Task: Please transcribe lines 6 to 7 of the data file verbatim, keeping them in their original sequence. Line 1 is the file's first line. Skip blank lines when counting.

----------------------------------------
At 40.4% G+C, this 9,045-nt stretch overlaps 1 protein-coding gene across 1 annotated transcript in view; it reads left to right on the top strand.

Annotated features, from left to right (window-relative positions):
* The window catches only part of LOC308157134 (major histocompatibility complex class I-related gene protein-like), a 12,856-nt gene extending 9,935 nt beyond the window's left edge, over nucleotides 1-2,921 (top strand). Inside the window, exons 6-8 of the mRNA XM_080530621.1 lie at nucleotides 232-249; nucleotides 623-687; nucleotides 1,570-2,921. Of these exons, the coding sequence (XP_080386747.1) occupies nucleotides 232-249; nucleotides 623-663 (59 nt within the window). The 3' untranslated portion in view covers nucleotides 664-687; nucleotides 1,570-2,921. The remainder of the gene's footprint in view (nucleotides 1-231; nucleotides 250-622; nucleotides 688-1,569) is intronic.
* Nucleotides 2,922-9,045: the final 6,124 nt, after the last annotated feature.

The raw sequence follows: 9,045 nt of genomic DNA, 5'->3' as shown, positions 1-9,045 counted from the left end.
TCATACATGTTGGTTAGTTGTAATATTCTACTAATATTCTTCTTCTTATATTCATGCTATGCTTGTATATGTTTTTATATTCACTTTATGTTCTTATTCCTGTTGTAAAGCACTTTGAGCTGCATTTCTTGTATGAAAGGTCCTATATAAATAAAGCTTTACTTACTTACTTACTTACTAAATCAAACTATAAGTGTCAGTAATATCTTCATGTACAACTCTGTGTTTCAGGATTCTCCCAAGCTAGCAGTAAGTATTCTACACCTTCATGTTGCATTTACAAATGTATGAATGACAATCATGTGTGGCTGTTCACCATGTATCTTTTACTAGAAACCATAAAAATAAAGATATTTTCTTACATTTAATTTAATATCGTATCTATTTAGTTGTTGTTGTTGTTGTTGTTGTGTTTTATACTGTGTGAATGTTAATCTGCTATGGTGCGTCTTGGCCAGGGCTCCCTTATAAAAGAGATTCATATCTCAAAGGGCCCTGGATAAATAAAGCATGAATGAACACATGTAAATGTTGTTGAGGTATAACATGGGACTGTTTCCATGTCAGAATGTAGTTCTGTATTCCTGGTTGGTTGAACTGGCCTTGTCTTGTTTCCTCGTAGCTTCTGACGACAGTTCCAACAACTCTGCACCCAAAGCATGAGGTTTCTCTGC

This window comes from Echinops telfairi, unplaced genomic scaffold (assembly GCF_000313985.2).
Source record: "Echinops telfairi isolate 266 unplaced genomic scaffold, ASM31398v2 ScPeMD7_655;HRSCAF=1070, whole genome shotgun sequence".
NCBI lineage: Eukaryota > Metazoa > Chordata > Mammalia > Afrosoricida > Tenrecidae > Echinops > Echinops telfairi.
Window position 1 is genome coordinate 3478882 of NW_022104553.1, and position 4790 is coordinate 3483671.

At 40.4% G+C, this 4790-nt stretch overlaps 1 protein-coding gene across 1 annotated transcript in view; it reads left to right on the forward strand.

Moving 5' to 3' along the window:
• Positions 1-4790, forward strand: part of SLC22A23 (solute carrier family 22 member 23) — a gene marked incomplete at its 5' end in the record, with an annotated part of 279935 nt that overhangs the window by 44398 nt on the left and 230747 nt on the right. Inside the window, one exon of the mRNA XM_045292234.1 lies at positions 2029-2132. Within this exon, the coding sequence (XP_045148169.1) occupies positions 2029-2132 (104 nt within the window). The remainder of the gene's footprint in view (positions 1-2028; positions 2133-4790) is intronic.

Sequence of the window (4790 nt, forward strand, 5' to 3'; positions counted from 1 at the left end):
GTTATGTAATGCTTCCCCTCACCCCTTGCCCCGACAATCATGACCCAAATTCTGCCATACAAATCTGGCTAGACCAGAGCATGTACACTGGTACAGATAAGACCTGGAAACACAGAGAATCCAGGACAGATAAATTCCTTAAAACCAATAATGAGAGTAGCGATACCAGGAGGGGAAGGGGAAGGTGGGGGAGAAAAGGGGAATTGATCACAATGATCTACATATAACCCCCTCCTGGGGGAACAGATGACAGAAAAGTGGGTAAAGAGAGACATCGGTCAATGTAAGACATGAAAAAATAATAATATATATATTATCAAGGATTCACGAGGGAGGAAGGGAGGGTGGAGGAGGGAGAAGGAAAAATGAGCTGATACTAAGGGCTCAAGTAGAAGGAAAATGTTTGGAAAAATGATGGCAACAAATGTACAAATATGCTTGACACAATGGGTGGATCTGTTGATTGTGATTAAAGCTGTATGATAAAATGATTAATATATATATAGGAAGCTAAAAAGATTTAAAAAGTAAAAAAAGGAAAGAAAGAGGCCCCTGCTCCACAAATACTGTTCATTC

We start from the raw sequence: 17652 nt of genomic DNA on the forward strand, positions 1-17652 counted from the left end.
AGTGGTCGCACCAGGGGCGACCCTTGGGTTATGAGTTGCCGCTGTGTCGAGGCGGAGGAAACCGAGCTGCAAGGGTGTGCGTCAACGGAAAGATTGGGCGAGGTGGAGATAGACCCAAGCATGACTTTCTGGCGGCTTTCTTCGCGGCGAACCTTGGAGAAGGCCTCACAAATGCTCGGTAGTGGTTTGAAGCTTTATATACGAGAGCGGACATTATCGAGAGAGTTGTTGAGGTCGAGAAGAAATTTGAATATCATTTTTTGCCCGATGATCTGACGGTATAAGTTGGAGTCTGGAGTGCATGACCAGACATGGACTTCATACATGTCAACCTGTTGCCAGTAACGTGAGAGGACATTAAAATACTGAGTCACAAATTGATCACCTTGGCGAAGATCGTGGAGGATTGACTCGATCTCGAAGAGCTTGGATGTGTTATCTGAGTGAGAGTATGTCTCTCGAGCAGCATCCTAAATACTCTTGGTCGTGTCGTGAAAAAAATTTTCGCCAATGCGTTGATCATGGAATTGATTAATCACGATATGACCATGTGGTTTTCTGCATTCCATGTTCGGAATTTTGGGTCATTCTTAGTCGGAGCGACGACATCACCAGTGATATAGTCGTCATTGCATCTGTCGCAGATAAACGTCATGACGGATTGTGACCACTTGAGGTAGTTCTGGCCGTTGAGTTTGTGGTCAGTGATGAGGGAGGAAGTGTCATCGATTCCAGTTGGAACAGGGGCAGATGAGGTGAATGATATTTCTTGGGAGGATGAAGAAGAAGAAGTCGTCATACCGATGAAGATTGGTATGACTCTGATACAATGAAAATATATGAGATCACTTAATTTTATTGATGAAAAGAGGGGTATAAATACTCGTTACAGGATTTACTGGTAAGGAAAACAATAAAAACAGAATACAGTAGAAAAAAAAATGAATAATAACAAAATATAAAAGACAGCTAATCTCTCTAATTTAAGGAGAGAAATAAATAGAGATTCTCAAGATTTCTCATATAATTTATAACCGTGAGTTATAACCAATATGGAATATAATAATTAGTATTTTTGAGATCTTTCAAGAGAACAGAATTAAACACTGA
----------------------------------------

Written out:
TCATACATGTTGGTTAGTTGTAATATTCTACTAATATTCTTCTTCTTATATTCATGCTATGCTTGTATATGTTTTTATATTCACTTTATGTTCTTATTCCTGTTGTAAAGCACTTTGAGCTGCATTTCTTGTATGAAAGGTCCTATATAAATAAAGCTTTACTTACTTACTTACTTACTAAATCAAACTATAAGTGTCAGTAATATCTTCATGTACAACTCTGTGTTTCAGGATTCTCCCAAGCTAGCAGTAAGTATTCTACACCTTCATGTTGCATTTACAAATGTATGAATGACAATCATGTGTGGCTGTTCACCATGTATCTTTTACTAGAAACCATAAAAATAAAGATATTTTCTTACATTTAATTTAATATCGTATCTATTTAGTTGTTGTTGTTGTTGTTGTTGTGTTTTATACTGTGTGAATGTTAATCTGCTATGGTGCGTCTTGGCCAGGGCTCCCTTATAAAAGAGATTCATATCTCAAAGGGCCCTGGATAAATAAAGCATGAATGAACACATGTAAATGTTGTTGAGGTATAACATGGGACTGTTTCCATGTCAGAATGTAGTTCTGTATTCCTGGTTGGTTGAACTGGCCTTGTCTTGTTTCCTCGTAGCTTCTGACGACAGTTCCAACAACTCTGCACCCAAAGCATGAGGTTTCTCTGC

This window comes from Echinops telfairi, unplaced genomic scaffold (assembly GCF_000313985.2).